possible residual toxic pockets, landscaping to be crushed or killed
by fumes and possible roof repairs from negligent workers. Also
fumigants have reactants to many products within your home. You must
pack all food, remove all plants, fish and yes your pets. We all know
pet boarding isn't cheap. What a hassle to do all this and it still
will not stop them from coming back."


"Remember tenting is not a fix-all for pest control problems. Tenting
specifically targets drywood termites. Other pests, such as ants,
subterranean termites and cockroaches, are not effectively removed by
tenting. "
source: Pest Control Checklist

A. No, fumigation is not always a required method of treatment for
drywood termites and wood- boring beetles. Fumigation is an
all-encompassing treatment in which the gases permeate the entire
structure, eradicating termites that are inaccessible, in addition to
the visible infestations. If an infestation is contained in a small
area(s), the termites or beetles may be eliminated by local
A. No, subterranean termites require separate treatments to create a
barrier between the structure and their nest in the ground. "

Questions & Answers Regarding Fumigation
California Structural Pest Control Board

"Disadvantages of Fumigation
There are several reasons why fumigation sometimes may not be the best
means of pest control. These are:
  The control achieved through fumigation is temporary -- there's no
residual action from fumigants. Where untreated populations of the
pest remain, re-infestation of the treated site can take place
 Fumigants are toxic and often highly hazardous to the applicator,
requiring special precautions during application.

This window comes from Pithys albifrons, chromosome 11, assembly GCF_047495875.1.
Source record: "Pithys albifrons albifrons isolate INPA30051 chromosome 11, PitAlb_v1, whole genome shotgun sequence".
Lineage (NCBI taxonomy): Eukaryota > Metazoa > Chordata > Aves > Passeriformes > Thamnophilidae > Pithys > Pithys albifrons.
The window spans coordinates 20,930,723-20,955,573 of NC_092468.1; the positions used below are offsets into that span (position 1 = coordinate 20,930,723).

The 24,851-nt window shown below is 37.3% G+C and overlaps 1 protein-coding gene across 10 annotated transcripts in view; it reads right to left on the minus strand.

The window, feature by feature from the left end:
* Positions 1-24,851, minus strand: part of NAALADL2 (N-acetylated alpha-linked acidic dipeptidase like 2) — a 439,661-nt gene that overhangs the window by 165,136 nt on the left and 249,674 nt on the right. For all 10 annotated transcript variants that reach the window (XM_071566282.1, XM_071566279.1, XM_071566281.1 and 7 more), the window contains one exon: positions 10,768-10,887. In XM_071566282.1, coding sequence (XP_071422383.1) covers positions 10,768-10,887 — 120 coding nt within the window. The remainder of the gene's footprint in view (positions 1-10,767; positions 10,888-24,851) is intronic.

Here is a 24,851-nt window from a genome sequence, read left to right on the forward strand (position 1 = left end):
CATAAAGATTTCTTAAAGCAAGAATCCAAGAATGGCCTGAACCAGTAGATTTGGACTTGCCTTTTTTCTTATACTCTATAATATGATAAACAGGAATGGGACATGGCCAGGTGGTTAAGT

Fumigants must be retained in the gas form for a period of time to be
effective, often calling for extra supervision.
 Fumigation must never be done by just one person, which requires added labor. 
Some commodities or pieces of equipment may be damaged by certain
fumigants and must be removed or otherwise protected.
 Fumigant activity may be greatly affected by temperature and humidity."
Utah Study Guide for Fumigation:

"Nonmonitored fumigation may not have enough gas concentration to kill
infestations, and failures may occur...
..Major issues to consider with the use of fumigants include the
difficulty of installing tarpaulins, the difficulty in determining the
proper dosage, the need to protectively bag food items, and the lack
of residual control. Residual control means long-term protection
(several years or more) from drywood termite attack. (Generally, only
chemicals added to or onto wood provide residual control.) It will
also be necessary to vacate the structure for 2 to 3 days while it is
being treated and then ventilated. Additionally, roofs may be damaged
by having tarpaulins dragged across them."
Drywood Termites Management Guidelines

search strategy:
termites "tenting is" 
tenting unhealthy termites
"tenting your" termites

I hope this helps.
miki11234-ga rated this answer:5 out of 5 stars
Very helpful will definitely use Google service in the future.
Many thanks,
Mike Lehman